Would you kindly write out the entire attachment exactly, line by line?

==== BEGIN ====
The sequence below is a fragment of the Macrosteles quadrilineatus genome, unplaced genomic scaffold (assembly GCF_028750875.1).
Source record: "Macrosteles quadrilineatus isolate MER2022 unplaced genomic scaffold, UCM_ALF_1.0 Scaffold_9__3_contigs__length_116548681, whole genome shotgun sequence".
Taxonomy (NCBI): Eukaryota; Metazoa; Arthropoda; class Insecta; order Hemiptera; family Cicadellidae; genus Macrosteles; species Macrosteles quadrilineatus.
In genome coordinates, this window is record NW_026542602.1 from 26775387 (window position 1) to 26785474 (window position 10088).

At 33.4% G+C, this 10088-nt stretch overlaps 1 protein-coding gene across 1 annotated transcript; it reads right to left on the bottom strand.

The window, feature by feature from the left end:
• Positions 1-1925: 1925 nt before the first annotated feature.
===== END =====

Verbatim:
The sequence below is a fragment of the Macrosteles quadrilineatus genome, unplaced genomic scaffold (assembly GCF_028750875.1).
Source record: "Macrosteles quadrilineatus isolate MER2022 unplaced genomic scaffold, UCM_ALF_1.0 Scaffold_9__3_contigs__length_116548681, whole genome shotgun sequence".
Taxonomy (NCBI): Eukaryota; Metazoa; Arthropoda; class Insecta; order Hemiptera; family Cicadellidae; genus Macrosteles; species Macrosteles quadrilineatus.
In genome coordinates, this window is record NW_026542602.1 from 26775387 (window position 1) to 26785474 (window position 10088).

At 33.4% G+C, this 10088-nt stretch overlaps 1 protein-coding gene across 1 annotated transcript; it reads right to left on the bottom strand.

The window, feature by feature from the left end:
• Positions 1-1925: 1925 nt before the first annotated feature.